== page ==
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Practical Engine Building: Step 2: Stripping & Inspecting

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Step 2: Stripping & Inspecting


00:00 - The second step in our 10 step process is to strip and inspect our engine components.
00:06 Now in the case of this 2JZ we are starting with a brand new short block so this should mean that both the engine block and the crankshaft that we'll be using should be in perfect condition.
00:17 Even with this in mind, we still want to inspect and make sure that they are in fact up to the task.
00:23 This also goes for the other componentry we are going to be fitting to the engine.
00:28 Just because we have a brand new set of pistons straight from a box, doesn't necessarily mean that they haven't been damaged or marked during either the manufacturing process or during shipping.
00:39 So we want to make sure with every component we are going to fit to the engine, that it is up to our standard, there's no damage visible, and that we're happy to use it.
00:49 Let's have a look now at the engine block.
00:52 There's not a huge amount of disassembly work required when it comes to the actual engine block.
00:57 We've previously removed the crankshaft from the block and at the moment we're left with the stock main bearing caps in the block.
01:04 The 2JZ turbo charged engine also runs an under piston oil squirter and these are located in the underside of the bores and they're tapped into the main oil gallery and these spray a mist of oil to the underside of the piston.
01:20 So these need to be removed during this disassembly process to facilitate the boring and honing of the cylinders.
01:28 So let's start by removing the main bearing caps.
01:31 There's two ways we can do this.
01:33 While obviously at no time do we ever want to be using a rattle gun or impact driver to actually do up any sensitive fasteners on the engine block, we can however use a rattle gun or impact driver to remove parts.
01:51 So I'm going to use our SP electric impact driver, and I've got a 14 millimetre multipoint socket and I'm simply going to remove each of the bearing caps.
02:10 Now of course if you don't have an impact driver, you can also simply use a strong arm in order to undo the fasteners.
02:18 You're going to find that particularly when you first have to crack off each of these bolts they're going to be quite tight so it's easiest to do this by using a strong arm.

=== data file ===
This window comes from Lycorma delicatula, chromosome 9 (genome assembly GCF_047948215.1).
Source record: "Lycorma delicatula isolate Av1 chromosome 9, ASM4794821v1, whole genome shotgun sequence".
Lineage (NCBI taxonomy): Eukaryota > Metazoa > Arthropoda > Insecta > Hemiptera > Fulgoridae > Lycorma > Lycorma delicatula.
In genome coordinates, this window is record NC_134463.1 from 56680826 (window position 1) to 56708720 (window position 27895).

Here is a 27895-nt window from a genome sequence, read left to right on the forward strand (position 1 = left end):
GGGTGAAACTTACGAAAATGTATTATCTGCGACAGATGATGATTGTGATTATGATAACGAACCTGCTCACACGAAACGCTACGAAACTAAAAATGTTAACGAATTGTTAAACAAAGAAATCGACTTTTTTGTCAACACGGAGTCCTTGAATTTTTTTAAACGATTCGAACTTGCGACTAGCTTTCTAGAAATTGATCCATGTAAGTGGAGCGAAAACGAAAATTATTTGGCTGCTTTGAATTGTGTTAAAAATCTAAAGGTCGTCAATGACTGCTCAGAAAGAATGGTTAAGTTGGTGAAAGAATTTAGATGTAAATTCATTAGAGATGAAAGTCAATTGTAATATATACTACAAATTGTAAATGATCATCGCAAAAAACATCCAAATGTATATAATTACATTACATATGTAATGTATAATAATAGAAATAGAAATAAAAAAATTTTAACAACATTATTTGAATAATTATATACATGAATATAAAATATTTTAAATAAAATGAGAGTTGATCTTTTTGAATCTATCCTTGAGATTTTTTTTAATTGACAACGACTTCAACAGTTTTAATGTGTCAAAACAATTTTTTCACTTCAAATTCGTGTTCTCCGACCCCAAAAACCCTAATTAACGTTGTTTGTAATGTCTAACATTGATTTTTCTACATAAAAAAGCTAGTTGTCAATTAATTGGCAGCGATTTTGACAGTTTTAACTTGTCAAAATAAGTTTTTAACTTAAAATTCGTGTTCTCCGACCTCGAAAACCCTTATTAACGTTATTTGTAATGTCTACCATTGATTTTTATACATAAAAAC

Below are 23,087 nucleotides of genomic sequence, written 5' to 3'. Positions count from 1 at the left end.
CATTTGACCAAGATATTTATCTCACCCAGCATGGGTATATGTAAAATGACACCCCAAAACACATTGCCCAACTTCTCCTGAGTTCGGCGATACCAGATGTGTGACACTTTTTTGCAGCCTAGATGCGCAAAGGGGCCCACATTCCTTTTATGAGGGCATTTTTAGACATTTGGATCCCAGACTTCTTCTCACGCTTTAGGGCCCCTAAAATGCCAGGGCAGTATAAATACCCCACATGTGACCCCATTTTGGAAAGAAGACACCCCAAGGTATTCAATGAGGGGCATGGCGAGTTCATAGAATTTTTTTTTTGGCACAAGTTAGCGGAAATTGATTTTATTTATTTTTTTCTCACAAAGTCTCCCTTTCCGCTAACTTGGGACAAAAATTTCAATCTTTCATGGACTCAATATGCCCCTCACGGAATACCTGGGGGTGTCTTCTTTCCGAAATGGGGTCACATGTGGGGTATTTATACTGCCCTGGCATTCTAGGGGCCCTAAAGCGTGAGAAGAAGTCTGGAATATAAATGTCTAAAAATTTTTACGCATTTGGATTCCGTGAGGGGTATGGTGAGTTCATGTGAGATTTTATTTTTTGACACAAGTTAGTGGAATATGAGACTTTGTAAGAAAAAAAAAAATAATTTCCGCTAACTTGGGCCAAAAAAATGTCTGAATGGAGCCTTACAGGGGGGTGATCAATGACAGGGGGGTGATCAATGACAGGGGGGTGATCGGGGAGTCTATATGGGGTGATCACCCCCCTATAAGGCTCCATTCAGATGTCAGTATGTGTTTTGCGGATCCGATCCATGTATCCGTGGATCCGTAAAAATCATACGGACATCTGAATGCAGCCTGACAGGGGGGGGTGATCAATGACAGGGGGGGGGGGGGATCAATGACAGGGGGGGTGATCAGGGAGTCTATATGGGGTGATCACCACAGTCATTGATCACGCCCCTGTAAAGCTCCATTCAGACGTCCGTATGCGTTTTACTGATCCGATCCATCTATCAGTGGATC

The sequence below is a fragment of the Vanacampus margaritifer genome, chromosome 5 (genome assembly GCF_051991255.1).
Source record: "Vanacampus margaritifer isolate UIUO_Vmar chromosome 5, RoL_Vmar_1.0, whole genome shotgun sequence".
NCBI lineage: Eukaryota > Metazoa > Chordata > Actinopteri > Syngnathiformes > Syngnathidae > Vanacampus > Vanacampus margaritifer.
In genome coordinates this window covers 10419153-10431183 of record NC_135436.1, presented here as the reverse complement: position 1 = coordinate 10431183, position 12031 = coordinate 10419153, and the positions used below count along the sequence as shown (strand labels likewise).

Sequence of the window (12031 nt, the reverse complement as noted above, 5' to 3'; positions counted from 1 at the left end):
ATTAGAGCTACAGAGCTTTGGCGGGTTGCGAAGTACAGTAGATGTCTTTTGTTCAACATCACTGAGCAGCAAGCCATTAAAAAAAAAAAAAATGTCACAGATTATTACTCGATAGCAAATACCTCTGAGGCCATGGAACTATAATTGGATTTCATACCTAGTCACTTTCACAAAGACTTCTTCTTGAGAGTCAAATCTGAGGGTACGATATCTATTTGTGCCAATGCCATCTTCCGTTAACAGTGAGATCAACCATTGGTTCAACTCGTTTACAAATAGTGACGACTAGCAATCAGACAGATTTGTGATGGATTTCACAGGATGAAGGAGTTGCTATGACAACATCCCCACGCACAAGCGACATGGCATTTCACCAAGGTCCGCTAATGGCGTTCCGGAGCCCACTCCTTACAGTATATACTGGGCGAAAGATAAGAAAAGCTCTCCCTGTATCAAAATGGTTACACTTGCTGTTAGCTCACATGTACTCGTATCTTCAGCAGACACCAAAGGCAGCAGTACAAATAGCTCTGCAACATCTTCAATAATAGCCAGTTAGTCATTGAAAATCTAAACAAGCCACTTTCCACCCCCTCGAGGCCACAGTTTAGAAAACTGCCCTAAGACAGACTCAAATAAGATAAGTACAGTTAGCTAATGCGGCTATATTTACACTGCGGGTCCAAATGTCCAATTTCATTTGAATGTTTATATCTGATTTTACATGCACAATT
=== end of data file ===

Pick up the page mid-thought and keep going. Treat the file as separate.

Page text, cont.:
02:27 Now that we've got each of the bolts undone that hold that main caps in place, we can then go about removing the bolts from the caps.
02:38 In this case because we aren't going to be reusing any of these fasteners, we don't have to keep them in any particular order or in any condition.
02:47 These are simply going to be thrown out when we start building the new engine.
02:59 OK so we've removed all of the bolts from the main caps, now we actually need to remove the main caps from the block and you'll find that they are actually quite firmly located in the register in the block.
03:11 This means that they're quite difficult to remove by hand.
03:15 With the 2JZ there's actually some convenient little tabs on each of the caps that allows us to remove them with either a flat bladed screw driver or alternatively a pri bar.
03:26 In this case I'm just going to use a short pri bar, and all we want to do is lift up on each of the caps and you'll feel those just come out of the register in the block and as soon as they're out of that register in the block, they'll be very easy to then remove by hand.
03:44 Now if we were to be reusing the main bearing caps, you're going to want to keep them in order.
03:50 These need to go back in the same location that they've come from.
03:54 And it's very easy because they are all marked so you know which journal the particular cap's come from.
04:02 Again in our case we're going to be replacing these with an aftermarket billet cap, so it's not essential to hold onto these, we don't actually need them so let's remove them from the block now.
04:20 Now we need to remove the bearings.